Democracy and Leadership by Irving Babbitt. Foreword by Russell Kirk, Liberty Classics, 1979, 390 pp.
The appearance of a new edition of Irving Babbitt’s Democracy and Leadership (first published in 1924) is one sign among many that interest in this controversial thinker is growing markedly. Several scholarly studies related to his work have been published in recent years, and not long ago his Rousseau and Romanticism was reissued. A systematic reconsideration of his contribution is long overdue. Not only is Babbitt an important thinker, but an examination of his ideas will make possible a better understanding of American intellectual history in this century. One of the best kept secrets of that period is the influence Babbitt has already exerted.
Irving Babbitt (1865–1933) was a professor of French and Comparative Literature at Harvard, but the breadth of his mind defied academic boundaries. A legendary teacher of awesome learning, he influenced deeply a large number of young men who were to make their own reputations, among them T. S. Eliot, Austin Warren, and Walter Lippmann. Warren refers to Babbitt in the classroom as “an experience not before encountered nor ever to be forgotten.” The admiration and affection of students and others is reflected in Frederick Manchester’s and Odell Shepard’s collection of memoirs, Irving Babbitt: Man and Teacher (1941).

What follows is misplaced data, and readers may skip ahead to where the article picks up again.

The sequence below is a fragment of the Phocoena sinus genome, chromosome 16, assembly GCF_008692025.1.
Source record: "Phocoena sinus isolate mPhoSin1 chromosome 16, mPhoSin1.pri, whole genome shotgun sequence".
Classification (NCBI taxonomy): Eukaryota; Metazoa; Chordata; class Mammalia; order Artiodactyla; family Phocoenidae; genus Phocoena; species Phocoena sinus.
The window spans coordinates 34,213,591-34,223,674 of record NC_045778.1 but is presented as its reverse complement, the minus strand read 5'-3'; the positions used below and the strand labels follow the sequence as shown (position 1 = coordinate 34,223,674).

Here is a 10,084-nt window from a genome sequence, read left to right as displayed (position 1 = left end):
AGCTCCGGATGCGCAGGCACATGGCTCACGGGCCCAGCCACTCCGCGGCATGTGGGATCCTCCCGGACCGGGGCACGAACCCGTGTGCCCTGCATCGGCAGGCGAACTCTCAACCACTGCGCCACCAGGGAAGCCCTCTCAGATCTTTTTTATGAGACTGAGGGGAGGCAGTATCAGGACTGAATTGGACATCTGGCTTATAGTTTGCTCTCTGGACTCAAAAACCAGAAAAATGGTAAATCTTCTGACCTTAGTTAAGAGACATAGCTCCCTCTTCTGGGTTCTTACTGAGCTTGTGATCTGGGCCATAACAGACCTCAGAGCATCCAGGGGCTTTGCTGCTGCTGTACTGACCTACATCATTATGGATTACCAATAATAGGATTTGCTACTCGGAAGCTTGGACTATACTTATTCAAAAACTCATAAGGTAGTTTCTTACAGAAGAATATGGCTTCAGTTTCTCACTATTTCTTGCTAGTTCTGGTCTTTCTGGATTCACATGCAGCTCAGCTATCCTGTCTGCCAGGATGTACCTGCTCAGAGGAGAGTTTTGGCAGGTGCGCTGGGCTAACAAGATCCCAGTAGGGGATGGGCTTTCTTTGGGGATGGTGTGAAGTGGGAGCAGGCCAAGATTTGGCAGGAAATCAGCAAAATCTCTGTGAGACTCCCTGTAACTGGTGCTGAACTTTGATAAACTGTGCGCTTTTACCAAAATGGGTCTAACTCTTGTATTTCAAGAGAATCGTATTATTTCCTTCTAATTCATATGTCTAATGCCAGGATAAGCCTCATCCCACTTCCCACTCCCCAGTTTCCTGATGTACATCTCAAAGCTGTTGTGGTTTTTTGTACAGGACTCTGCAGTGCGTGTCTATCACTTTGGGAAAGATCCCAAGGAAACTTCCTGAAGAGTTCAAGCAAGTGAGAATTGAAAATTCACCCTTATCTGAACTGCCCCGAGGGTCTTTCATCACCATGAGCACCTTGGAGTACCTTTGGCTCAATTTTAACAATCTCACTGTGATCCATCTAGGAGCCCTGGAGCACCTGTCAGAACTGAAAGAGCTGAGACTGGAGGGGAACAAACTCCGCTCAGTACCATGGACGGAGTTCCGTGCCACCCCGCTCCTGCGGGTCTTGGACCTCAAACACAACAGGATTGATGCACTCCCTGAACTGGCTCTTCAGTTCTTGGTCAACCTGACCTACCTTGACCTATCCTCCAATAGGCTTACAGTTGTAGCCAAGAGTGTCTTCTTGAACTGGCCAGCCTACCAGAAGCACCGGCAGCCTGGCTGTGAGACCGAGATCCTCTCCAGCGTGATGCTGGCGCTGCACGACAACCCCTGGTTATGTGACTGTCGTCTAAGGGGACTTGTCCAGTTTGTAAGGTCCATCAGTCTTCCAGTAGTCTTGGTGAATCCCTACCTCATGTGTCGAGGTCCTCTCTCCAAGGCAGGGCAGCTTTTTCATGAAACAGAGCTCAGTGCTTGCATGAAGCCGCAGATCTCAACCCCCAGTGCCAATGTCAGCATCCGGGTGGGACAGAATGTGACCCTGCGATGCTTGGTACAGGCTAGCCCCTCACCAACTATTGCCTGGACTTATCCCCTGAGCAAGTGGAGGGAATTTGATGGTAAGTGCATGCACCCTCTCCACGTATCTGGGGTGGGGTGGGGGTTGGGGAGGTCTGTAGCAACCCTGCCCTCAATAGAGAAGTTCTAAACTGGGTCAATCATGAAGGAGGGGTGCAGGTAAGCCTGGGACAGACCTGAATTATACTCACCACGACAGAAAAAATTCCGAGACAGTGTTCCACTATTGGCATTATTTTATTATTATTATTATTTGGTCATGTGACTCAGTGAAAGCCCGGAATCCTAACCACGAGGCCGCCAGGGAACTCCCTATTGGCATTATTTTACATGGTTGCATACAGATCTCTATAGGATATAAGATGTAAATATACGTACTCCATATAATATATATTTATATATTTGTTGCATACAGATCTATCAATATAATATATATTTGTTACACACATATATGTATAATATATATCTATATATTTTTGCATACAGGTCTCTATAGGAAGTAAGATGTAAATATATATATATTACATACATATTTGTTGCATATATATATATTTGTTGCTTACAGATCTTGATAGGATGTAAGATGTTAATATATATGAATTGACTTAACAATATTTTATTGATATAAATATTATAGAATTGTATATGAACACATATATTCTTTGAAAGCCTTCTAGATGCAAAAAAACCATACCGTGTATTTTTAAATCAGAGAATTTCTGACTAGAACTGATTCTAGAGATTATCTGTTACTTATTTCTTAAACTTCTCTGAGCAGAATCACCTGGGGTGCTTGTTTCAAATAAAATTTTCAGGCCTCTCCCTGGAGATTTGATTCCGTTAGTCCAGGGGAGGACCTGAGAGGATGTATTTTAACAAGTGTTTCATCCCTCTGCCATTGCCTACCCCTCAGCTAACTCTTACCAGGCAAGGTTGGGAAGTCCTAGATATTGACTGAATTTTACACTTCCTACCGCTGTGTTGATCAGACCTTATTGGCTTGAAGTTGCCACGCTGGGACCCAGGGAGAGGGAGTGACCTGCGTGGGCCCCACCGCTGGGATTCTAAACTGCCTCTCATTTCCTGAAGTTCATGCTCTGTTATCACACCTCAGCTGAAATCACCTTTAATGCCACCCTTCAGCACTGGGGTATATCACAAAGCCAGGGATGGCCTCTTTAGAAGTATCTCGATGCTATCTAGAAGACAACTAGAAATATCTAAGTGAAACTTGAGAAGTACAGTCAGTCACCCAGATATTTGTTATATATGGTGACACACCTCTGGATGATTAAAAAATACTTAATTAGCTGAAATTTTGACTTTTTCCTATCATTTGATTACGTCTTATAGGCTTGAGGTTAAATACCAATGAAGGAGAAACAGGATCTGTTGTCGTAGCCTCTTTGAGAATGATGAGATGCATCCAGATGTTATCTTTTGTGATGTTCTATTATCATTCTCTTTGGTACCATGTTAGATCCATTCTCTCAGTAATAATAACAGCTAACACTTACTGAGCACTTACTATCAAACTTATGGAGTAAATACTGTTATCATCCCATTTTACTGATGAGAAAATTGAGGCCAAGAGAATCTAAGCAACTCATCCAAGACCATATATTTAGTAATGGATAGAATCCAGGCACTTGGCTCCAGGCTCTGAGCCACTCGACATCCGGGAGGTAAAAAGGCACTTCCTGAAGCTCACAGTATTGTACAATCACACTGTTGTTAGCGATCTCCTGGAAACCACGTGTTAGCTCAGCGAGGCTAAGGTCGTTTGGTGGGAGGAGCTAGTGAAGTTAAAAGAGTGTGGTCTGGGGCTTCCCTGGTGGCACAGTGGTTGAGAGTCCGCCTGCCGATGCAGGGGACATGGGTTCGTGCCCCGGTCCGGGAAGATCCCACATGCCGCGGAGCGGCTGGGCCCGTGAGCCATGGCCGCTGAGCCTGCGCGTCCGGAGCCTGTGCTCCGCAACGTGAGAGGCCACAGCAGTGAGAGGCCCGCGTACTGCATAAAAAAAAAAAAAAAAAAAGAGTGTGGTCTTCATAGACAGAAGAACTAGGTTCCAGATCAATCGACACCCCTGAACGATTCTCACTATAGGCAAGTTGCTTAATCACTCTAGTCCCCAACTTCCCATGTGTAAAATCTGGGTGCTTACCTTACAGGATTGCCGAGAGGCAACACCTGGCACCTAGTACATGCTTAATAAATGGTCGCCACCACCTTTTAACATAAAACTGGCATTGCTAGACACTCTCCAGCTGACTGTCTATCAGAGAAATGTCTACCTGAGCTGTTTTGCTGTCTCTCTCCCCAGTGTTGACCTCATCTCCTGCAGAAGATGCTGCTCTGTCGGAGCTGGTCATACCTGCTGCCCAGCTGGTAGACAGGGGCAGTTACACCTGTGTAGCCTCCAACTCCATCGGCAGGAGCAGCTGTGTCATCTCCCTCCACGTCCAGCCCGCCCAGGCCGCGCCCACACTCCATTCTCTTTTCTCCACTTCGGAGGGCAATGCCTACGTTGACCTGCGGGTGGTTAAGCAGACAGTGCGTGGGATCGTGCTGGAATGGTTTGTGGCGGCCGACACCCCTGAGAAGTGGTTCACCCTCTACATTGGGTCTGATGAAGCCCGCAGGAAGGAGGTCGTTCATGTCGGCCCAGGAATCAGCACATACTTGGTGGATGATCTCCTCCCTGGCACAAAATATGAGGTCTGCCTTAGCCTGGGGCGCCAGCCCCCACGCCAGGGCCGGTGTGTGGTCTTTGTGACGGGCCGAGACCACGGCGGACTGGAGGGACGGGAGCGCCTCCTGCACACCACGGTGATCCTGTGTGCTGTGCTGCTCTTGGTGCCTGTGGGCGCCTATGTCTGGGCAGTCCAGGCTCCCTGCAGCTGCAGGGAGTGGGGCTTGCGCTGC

Babbitt questioned the dominant intellectual currents of his own lifetime. In Democracy and Leadership, as in other works, he criticizes what he calls the naturalistic movement in modern Western society. He distinguishes between two aspects of this movement, letting Francis Bacon exemplify its mechanistic and utilitarian side and Jean-Jacques Rousseau its sentimental side. Both ignore the need to order human life with reference to a transcendent ethical principle. The utilitarian and sentimental dispositions are frequently joined in the same individual. A common modern political type is the lover of humanity, basking in self-approbation, whose benevolence expresses itself in calls for social engineering. But, according to Babbitt, no amount of sentimental “love” or sociopolitical activism can substitute for a lack of real moral character. Stressing the tension in man between higher and lower potentialities, he views genuine love and charity as the fruits of an often difficult self-discipline in the individual soul. Social reform can sometimes aid but never replace moral self-improvement and education.
[W]ith the present trend toward “social justice,” the time is rapidly approaching when everybody will be minding everybody else’s business. For the conscience that is felt as a still small voice and that is the basis of real justice, we have substituted a social conscience that operates rather through a megaphone. The busybody, for the first time perhaps in the history of the world, has been taken at his own estimate of himself.